Cuomo also had said the state expects increased vaccine supplies from the federal government, which would go to municipalities and directly to pharmacies tasked with vaccinating people 65 and older.

But some in the distribution network were waiting for the additional dosages to arrive.

Tom D'Angelo, who runs home infusion pharmacy Americare in Garden City South and Franklin Square Pharmacy in Franklin Square, said Wednesday the state hasn't sent vaccine earmarked to be used for first doses in two weeks.

"I did get some vaccine for second doses," said D'Angelo, who is also the president of the Pharmacists Society of the State of New York, a pharmacist advocacy group. "But we didn't receive first doses last week or this week. I'm hoping we get some for next week."

D'Angelo added that while he's encouraged the state and Biden administration said more vaccine is on its way, President Joe "Biden can say whatever he wants, if the supply isn't there, the supply isn't there. It's on the manufacturers to make more."


Who qualifies for COVID-19 shots?

The State of New York has expended its eligibility list for vaccines against COVID-19 several times, expanding the groups of people included in the phases. This is a summary of the eligible groups. The following are the qualifying categories, as revised on March 29.

Group in Phase 1A

The state said about 2.1 million state residents belong in this group, including:

  • Health care workers at hospitals who interact with patients.
  • Residents and staff at nursing homes and assisted living facilities.
  • Dentists, psychologists and others deemed health care workers with direct contact with patients.
  • Employees of Federally Qualified Health Centers.
  • EMT volunteers and staff.
  • Coroners, medical examiners, some funeral workers.
  • Staff and residents of state facilities for people with developmental disabilities, mental health care and addiction services.
  • Employees at urgent care centers.
  • Individuals administering COVID-19 vaccines, including local health department staff.
  • Staff at ambulatory centers.
  • Home care and hospice workers.
  • Residents and staff at other congregate care facilities.

Group in Phase 1B

The state estimated about 3.2 million residents belong in this group, including:

  • People 75 years of age and older.
  • Teachers and education workers, including in-person college instructors, substitute teachers, student teachers, school administrators, paraprofessional staff, support staff, contractors in schools and bus drivers.
  • First responders, including police; firefighters; state police; sheriff’s offices; county, town and village police departments, and other law enforcement offices.
  • Public safety workers, including dispatchers and technicians.
  • Public transit workers, including airport, railroad, subway, bus, ferry and Port Authority employees.
  • Corrections officers.
  • Other sworn and civilian personnel, such as court and peace officers.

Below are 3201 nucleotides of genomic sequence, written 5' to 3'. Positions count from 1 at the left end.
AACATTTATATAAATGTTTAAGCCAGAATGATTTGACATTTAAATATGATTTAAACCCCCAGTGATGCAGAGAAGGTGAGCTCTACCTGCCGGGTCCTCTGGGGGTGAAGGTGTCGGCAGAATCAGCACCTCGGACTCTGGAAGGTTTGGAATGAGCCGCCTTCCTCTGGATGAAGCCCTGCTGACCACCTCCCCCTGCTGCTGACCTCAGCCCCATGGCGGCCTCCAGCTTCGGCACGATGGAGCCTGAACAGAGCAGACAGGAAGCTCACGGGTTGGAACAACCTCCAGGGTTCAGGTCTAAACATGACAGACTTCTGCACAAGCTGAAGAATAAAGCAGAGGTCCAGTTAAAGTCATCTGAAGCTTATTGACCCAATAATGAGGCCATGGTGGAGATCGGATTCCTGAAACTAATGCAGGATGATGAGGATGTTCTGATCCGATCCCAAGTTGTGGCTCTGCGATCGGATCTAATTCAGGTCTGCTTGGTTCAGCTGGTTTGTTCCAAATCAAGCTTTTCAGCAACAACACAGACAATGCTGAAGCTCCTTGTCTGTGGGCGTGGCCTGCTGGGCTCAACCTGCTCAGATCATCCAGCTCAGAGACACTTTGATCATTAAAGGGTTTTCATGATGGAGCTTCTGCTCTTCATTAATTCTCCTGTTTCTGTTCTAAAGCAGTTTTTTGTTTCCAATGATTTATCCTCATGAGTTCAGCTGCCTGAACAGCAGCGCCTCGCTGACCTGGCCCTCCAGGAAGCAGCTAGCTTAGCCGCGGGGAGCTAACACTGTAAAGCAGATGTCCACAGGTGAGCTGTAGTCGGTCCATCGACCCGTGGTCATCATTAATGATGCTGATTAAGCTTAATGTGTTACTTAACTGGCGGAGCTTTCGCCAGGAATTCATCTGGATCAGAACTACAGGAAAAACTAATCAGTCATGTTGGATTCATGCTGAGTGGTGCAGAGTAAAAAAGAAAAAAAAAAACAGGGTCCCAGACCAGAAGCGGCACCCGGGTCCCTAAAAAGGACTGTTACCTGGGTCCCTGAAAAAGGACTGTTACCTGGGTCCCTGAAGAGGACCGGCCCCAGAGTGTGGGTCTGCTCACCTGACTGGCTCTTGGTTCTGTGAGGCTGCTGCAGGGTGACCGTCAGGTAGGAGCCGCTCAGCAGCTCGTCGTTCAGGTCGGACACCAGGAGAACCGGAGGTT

• Grocery store workers dealing with the public.
  • Individuals living in homeless shelters.

Following federal recommendations:

Added at the discretion of local governments:

  • Taxi drivers.
  • Restaurant workers.
  • Residents of facilities for developmentally disabled people.
  • Hotel workers who interact with the public.

Other expansions of eligibility:

  • State residents age 60 and older (Since March 10, 2021).
  • “Public-facing” government and public employees (Since March 17, 2021).
  • Workers for not-for-profit organizations who provide “public-facing” services (Since March 17, 2021).
  • Building service workers who are “public-facing” employees (Since March 17, 2021).
  • State residents age 50 and older (Since March 23, 2021).

Since March 30, 2021:

Since April 6, 2021:

SOURCE: New York State, Northwell Health.

Walgreens was picked by the federal Centers for Disease Control to expand access to the COVID-19 vaccine in medically underserved areas in New York and several other states, the company said in a statement.

The state is set to determine who will be vaccinated at the company’s pharmacies, but it may include health care workers and people ages 65 and older.

Walgreens declined to say which locations in New York would be providing vaccines starting Feb. 12 and said the shots will be offered by appointment only.

Some Rite Aid stores in New York City will have the vaccine starting Feb. 11. But company officials warned demand will far outpace supply — at least at the beginning.

Walmart and Sam’s Club will offer the COVID-19 vaccine at locations in 22 states as part of the federal initiative, but New York is not one of them. Costco did not comment.

New York City Health Commissioner Dr. Dave Chokshi, who since...

New York City Health Commissioner Dr. Dave Chokshi, who since August has overseen the coronavirus response in the boroughs, tested positive for the coronavirus, the city said Wednesday. Credit: David Handschuh

NYC health commissioner tests positive

New York City’s health commissioner has tested positive for the coronavirus, the department announced Wednesday.

Dr. Dave Chokshi, who since August has overseen the city’s coronavirus response, had not yet been vaccinated, said Dr. Jay Varma, de Blasio's senior adviser for the pandemic.

De Blasio and other senior city leaders had not been in contact with Chokshi in some time so don’t need to quarantine, de Blasio said. City business is largely done virtually, said Dr. Mitch Katz, who helps lead the city’s test and trace efforts and is in charge of the public hospitals.

On Long Island, 12 people from a third-grade classroom at Old Bethpage Elementary School in the Plainview-Old Bethpage district tested positive, sending the entire school of 425 students to remote instruction last week.

In-person classes are expected to resume Monday, school officials said.

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The federal government announced this week that more COVID-19 vaccine doses would be made available to pharmacies, including those in New York’s distribution network. Pharmacists were waiting for those doses to be delivered.

For more information:

Source: Newsday research.